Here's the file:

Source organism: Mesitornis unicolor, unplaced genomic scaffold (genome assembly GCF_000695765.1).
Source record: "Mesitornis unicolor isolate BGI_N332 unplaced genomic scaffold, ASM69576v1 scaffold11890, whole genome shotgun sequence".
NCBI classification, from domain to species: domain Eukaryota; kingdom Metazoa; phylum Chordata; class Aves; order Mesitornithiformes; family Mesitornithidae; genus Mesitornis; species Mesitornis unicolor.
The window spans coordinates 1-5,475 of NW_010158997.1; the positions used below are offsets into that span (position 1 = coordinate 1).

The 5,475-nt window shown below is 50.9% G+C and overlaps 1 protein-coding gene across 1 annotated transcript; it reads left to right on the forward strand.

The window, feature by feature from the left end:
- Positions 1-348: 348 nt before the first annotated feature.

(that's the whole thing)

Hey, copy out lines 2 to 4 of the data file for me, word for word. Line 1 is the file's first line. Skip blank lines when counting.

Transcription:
Source record: "Mesitornis unicolor isolate BGI_N332 unplaced genomic scaffold, ASM69576v1 scaffold11890, whole genome shotgun sequence".
NCBI classification, from domain to species: domain Eukaryota; kingdom Metazoa; phylum Chordata; class Aves; order Mesitornithiformes; family Mesitornithidae; genus Mesitornis; species Mesitornis unicolor.
The window spans coordinates 1-5,475 of NW_010158997.1; the positions used below are offsets into that span (position 1 = coordinate 1).